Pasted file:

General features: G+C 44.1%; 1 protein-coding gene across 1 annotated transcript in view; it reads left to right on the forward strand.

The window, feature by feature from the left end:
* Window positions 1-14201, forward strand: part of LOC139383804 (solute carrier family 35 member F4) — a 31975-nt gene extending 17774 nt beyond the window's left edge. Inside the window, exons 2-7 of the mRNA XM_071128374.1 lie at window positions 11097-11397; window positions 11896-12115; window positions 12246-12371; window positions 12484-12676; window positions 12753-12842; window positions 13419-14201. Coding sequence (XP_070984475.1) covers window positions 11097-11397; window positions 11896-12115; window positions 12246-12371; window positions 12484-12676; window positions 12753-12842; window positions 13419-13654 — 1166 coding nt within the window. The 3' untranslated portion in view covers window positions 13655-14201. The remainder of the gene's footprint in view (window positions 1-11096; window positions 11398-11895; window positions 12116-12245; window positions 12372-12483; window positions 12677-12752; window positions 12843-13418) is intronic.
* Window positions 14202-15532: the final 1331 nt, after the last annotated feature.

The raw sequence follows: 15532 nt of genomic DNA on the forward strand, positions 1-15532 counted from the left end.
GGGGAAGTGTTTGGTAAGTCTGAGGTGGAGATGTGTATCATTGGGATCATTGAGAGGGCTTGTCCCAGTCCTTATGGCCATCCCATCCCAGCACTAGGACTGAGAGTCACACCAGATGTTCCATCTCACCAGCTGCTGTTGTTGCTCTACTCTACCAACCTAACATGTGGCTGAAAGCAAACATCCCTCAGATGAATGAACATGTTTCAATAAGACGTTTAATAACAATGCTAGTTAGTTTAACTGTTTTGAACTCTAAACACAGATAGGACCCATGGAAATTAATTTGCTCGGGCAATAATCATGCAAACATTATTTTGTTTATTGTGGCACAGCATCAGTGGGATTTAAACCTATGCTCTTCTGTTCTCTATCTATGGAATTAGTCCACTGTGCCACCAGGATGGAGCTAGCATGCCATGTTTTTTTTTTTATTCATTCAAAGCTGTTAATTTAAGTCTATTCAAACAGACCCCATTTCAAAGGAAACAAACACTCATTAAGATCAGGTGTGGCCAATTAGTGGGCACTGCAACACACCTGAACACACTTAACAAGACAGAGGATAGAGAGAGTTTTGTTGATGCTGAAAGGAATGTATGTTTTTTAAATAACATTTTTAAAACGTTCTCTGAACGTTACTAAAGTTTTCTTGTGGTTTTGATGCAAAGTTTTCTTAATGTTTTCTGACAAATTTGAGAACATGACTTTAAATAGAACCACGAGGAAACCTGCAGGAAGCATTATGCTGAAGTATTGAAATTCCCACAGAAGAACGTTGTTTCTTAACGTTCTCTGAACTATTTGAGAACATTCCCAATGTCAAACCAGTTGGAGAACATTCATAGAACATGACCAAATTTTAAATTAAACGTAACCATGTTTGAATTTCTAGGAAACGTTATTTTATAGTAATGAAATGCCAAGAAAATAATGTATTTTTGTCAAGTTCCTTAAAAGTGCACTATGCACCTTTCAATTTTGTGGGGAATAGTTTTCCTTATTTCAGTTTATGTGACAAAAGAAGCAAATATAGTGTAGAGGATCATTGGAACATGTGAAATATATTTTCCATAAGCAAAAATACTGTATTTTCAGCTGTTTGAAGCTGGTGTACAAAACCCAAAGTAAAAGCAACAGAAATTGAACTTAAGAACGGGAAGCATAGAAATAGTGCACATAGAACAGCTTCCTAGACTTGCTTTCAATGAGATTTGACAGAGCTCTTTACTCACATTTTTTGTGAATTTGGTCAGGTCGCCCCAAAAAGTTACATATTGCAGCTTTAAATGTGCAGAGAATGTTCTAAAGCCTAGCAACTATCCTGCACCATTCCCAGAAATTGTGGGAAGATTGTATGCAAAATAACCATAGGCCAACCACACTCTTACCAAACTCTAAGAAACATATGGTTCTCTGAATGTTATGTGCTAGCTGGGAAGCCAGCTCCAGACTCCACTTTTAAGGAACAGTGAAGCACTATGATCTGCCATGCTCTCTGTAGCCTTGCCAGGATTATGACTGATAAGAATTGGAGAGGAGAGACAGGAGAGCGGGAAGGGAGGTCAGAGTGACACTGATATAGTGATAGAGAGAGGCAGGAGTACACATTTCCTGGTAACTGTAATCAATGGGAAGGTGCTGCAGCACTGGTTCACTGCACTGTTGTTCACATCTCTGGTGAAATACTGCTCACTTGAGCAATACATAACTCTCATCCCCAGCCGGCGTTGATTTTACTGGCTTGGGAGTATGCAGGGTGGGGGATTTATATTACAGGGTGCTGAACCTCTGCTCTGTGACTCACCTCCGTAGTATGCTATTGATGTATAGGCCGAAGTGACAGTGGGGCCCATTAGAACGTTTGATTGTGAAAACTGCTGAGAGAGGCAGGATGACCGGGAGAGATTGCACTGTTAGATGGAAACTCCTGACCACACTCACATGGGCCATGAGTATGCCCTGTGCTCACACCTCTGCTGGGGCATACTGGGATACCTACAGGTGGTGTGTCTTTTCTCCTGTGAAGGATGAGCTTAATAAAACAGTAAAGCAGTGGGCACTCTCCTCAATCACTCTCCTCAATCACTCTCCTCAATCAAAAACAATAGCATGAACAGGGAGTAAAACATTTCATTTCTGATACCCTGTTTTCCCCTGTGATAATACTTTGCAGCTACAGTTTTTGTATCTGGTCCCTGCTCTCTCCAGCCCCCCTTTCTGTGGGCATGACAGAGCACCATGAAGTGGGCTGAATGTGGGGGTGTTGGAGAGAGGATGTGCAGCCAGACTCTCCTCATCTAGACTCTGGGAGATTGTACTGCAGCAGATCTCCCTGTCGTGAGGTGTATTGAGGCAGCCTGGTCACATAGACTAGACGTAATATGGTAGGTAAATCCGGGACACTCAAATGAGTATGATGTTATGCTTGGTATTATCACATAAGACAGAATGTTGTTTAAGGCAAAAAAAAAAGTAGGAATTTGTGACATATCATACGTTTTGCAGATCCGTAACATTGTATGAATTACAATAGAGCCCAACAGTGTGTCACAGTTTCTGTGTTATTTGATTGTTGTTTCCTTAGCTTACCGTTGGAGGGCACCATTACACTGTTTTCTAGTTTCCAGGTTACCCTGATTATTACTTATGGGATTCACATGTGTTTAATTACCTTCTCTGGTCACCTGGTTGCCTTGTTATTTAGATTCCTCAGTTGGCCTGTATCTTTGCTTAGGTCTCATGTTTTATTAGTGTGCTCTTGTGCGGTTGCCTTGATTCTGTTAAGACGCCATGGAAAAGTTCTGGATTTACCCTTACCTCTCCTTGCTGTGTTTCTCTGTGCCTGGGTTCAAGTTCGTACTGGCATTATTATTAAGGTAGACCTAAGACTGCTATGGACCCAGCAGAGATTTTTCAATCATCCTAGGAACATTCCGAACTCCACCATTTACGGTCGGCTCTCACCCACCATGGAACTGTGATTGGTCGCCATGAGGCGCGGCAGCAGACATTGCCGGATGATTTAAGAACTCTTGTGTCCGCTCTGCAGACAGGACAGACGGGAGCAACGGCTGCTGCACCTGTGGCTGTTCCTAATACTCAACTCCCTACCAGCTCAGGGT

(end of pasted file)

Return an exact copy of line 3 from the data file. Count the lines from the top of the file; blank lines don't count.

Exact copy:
* Window positions 1-14201, forward strand: part of LOC139383804 (solute carrier family 35 member F4) — a 31975-nt gene extending 17774 nt beyond the window's left edge. Inside the window, exons 2-7 of the mRNA XM_071128374.1 lie at window positions 11097-11397; window positions 11896-12115; window positions 12246-12371; window positions 12484-12676; window positions 12753-12842; window positions 13419-14201. Coding sequence (XP_070984475.1) covers window positions 11097-11397; window positions 11896-12115; window positions 12246-12371; window positions 12484-12676; window positions 12753-12842; window positions 13419-13654 — 1166 coding nt within the window. The 3' untranslated portion in view covers window positions 13655-14201. The remainder of the gene's footprint in view (window positions 1-11096; window positions 11398-11895; window positions 12116-12245; window positions 12372-12483; window positions 12677-12752; window positions 12843-13418) is intronic.